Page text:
To pass the BSCI exam and become a CCNP, you have to be aware of the proper use of passive interfaces. You learned about passive interfaces in your CCNA studies, but here we’ll review the basic concept and clear up one misconception regarding passive interfaces and OSPF.
Configuring an interface as passive will still allow the interface to receive routing updates, but the interface will no longer transmit them. While the command itself would make you think this command will be applied at the interface level, that is not the case. Below, we’ll configure ethernet0 as a RIP passive interface.
Ethernet0 will no longer send RIP routing updates, but will accept them.
The passive interface concept is clear enough with RIP, IGRP, and EIGRP – all protocols that send routing update packets. But OSPF doesn’t send routing update packets – OSPF sends link state advertisements. It’s the inability of the passive interface command to stop LSAs that lead many to think that passive interfaces cannot be used with OSPF.
Even though OSPF does not sent “routing updates" in the form that RIP, IGRP, and EIGRP do, you can still configure an OSPF-enabled interface as passive in order to prevent OSPF traffic from exiting or entering that interface. No OSPF adjacency can be formed if one of the interfaces involved is a passive interface, and if you configure an OSPF-enabled interface as passive where an adjacency already exists, the adjacency will drop almost immediately.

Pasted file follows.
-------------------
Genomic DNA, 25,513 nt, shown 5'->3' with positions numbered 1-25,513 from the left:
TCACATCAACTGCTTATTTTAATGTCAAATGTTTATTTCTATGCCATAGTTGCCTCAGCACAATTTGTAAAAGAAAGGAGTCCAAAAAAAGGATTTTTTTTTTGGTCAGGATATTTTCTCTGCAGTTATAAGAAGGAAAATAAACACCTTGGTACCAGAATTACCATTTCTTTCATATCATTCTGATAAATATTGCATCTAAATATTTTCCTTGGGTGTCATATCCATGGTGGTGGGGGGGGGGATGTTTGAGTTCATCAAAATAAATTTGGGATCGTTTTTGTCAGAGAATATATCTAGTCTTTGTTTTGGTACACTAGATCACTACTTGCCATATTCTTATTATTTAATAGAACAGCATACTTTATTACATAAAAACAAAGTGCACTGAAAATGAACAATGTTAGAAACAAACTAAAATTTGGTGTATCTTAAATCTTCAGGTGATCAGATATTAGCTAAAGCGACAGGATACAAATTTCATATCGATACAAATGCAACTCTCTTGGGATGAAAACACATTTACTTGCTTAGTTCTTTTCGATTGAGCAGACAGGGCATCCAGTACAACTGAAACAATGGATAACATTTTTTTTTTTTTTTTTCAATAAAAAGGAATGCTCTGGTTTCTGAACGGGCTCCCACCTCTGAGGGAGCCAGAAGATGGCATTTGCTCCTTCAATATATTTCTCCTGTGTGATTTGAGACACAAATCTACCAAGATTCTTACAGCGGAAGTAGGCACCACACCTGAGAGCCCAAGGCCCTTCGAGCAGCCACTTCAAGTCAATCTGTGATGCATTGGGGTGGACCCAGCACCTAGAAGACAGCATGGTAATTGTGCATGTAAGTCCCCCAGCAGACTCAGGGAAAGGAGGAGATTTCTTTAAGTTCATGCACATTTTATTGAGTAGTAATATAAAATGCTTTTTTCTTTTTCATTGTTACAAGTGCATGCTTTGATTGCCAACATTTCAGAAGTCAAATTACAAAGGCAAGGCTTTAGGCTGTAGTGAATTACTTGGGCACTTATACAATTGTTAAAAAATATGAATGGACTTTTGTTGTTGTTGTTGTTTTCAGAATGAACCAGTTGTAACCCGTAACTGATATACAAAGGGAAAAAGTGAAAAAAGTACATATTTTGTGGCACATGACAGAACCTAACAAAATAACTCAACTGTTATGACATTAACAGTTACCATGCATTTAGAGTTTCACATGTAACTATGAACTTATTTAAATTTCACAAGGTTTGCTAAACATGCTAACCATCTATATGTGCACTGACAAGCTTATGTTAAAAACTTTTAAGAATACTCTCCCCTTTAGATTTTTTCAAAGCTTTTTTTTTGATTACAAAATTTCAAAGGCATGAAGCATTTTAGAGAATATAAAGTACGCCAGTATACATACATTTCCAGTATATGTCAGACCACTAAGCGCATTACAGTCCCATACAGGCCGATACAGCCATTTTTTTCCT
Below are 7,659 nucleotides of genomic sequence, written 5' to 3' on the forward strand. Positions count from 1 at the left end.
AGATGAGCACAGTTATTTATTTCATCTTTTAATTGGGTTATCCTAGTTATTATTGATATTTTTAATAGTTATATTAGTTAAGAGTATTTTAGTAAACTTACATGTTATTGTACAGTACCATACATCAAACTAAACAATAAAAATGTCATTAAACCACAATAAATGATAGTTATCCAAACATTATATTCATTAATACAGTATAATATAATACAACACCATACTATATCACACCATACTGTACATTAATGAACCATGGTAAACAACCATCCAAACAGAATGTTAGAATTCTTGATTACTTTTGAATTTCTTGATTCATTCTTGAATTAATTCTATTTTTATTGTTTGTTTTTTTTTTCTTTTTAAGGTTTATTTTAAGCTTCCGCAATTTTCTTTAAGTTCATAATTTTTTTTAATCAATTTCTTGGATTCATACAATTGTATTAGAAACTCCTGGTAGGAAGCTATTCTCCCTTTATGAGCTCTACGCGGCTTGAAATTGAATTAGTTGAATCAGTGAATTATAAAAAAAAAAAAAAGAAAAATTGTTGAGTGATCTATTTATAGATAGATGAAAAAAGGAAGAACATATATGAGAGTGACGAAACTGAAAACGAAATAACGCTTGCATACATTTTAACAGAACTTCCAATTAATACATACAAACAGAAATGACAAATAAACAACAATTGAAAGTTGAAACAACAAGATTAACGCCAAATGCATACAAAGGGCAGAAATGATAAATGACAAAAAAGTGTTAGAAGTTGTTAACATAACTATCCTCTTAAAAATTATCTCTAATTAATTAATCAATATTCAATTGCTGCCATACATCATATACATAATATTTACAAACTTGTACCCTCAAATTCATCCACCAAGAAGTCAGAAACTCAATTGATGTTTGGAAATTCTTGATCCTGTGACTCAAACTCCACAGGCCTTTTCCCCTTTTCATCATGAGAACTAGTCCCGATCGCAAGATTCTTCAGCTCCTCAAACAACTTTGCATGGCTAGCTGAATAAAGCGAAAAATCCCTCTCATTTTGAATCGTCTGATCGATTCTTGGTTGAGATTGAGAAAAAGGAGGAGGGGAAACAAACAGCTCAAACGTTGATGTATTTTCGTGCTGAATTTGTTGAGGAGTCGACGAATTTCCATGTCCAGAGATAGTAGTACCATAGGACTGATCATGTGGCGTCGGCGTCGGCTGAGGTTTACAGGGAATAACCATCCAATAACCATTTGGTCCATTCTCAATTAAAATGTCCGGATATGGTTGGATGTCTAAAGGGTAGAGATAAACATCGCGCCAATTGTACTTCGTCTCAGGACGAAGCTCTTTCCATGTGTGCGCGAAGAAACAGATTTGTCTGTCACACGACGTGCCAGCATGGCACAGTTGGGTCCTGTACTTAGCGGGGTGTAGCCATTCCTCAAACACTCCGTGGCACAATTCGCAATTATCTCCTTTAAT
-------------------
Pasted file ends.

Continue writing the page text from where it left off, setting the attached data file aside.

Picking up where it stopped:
Let's see that in action. R1 and R2 have an existing OSPF adjacency over their Ethernet interfaces. In an effort to reduce routing traffic, R1's e0 interface is configured as passive. The adjacency drops right away.
R1(config)#router ospf 1
18:31:11: %OSPF-5-ADJCHG: Process 1, Nbr 126.96.36.199 on Ethernet0 from FULL to DOWN, Neighbor Down: Interface down or detached
Knowing how to use the passive interface command is a vital part of being a CCNP, and of being a master networker. Good luck to you in both of these pursuits!
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